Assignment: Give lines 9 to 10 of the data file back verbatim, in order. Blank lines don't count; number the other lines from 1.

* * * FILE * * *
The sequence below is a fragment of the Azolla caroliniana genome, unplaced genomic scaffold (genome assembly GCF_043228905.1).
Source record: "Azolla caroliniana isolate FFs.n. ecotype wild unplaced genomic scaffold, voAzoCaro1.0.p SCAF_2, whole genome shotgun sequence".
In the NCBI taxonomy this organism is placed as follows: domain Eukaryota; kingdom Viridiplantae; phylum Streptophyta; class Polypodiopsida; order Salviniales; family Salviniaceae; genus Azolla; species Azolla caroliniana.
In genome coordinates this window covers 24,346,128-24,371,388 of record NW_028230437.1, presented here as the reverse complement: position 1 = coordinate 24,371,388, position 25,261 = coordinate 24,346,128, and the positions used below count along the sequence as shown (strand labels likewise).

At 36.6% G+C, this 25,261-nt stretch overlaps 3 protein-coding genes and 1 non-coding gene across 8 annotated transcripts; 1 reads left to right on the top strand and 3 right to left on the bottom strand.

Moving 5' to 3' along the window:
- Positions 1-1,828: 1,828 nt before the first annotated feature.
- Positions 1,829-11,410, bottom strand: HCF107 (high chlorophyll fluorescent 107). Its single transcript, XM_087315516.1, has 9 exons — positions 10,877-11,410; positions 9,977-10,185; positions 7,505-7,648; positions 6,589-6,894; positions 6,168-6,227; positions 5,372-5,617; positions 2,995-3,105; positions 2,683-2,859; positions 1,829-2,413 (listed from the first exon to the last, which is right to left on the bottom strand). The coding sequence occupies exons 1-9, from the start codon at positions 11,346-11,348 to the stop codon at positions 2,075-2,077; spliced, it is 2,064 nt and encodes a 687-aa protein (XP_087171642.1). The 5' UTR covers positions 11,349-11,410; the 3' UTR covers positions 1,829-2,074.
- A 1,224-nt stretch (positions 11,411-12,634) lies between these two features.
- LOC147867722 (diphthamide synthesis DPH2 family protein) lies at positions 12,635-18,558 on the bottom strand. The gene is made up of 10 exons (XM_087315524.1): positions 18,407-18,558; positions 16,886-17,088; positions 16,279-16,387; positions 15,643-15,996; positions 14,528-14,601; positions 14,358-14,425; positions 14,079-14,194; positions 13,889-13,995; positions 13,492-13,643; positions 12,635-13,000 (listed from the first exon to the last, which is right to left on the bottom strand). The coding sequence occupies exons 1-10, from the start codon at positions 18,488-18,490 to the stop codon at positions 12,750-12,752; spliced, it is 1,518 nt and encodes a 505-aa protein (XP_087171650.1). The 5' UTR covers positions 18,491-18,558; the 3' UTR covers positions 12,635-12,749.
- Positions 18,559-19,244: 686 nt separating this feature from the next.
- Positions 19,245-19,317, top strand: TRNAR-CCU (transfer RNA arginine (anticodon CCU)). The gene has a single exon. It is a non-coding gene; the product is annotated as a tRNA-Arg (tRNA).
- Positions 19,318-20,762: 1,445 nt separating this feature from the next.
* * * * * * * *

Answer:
- A 1,224-nt stretch (positions 11,411-12,634) lies between these two features.
- LOC147867722 (diphthamide synthesis DPH2 family protein) lies at positions 12,635-18,558 on the bottom strand. The gene is made up of 10 exons (XM_087315524.1): positions 18,407-18,558; positions 16,886-17,088; positions 16,279-16,387; positions 15,643-15,996; positions 14,528-14,601; positions 14,358-14,425; positions 14,079-14,194; positions 13,889-13,995; positions 13,492-13,643; positions 12,635-13,000 (listed from the first exon to the last, which is right to left on the bottom strand). The coding sequence occupies exons 1-10, from the start codon at positions 18,488-18,490 to the stop codon at positions 12,750-12,752; spliced, it is 1,518 nt and encodes a 505-aa protein (XP_087171650.1). The 5' UTR covers positions 18,491-18,558; the 3' UTR covers positions 12,635-12,749.